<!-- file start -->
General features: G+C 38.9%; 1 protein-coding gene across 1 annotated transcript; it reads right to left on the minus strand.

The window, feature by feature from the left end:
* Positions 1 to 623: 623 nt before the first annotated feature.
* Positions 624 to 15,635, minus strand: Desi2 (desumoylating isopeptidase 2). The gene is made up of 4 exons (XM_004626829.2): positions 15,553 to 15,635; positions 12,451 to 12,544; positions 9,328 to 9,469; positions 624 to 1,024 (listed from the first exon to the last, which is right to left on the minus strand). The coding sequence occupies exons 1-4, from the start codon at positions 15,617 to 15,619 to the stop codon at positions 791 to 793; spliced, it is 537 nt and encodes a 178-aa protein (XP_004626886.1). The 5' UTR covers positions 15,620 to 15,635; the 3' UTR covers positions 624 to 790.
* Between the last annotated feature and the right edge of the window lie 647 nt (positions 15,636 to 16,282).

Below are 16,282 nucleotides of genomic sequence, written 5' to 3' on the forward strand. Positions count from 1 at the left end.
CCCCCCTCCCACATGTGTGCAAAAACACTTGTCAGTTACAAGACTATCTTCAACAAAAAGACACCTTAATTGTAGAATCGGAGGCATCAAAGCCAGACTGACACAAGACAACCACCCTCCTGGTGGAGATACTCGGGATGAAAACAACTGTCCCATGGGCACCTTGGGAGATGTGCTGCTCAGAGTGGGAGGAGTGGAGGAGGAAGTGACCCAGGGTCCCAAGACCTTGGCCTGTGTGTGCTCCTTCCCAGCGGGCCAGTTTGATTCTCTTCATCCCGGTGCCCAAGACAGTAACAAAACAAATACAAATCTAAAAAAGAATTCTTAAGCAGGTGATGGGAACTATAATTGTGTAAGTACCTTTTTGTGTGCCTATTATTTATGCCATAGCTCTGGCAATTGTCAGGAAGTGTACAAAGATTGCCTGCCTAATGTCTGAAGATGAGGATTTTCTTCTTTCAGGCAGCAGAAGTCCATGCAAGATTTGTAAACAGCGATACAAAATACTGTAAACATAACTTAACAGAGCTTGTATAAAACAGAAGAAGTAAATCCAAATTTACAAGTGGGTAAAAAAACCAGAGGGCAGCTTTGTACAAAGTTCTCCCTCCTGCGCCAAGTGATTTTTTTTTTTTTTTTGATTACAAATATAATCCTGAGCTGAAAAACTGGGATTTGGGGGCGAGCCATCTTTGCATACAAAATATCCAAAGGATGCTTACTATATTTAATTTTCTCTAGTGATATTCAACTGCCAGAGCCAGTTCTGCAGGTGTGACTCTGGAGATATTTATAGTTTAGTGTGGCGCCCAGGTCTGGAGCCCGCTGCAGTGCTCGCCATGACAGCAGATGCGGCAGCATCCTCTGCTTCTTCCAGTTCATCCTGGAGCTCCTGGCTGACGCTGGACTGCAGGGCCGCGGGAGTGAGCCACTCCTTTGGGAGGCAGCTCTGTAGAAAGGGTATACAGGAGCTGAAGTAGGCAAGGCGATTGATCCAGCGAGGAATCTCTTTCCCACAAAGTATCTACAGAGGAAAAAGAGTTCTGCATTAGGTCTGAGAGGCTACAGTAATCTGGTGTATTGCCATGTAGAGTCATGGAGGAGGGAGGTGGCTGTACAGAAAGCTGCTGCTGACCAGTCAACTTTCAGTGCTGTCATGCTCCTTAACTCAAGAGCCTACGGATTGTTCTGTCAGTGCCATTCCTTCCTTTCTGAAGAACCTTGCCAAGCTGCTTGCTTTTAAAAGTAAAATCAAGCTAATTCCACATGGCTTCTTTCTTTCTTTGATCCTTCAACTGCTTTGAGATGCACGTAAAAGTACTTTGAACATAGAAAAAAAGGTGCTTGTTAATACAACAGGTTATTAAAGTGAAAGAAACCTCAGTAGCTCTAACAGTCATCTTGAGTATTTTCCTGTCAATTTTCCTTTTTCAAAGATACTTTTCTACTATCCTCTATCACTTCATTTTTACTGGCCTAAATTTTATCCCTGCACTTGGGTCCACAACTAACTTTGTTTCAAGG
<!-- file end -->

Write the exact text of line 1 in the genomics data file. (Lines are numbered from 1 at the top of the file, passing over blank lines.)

General features: G+C 38.9%; 1 protein-coding gene across 1 annotated transcript; it reads right to left on the minus strand.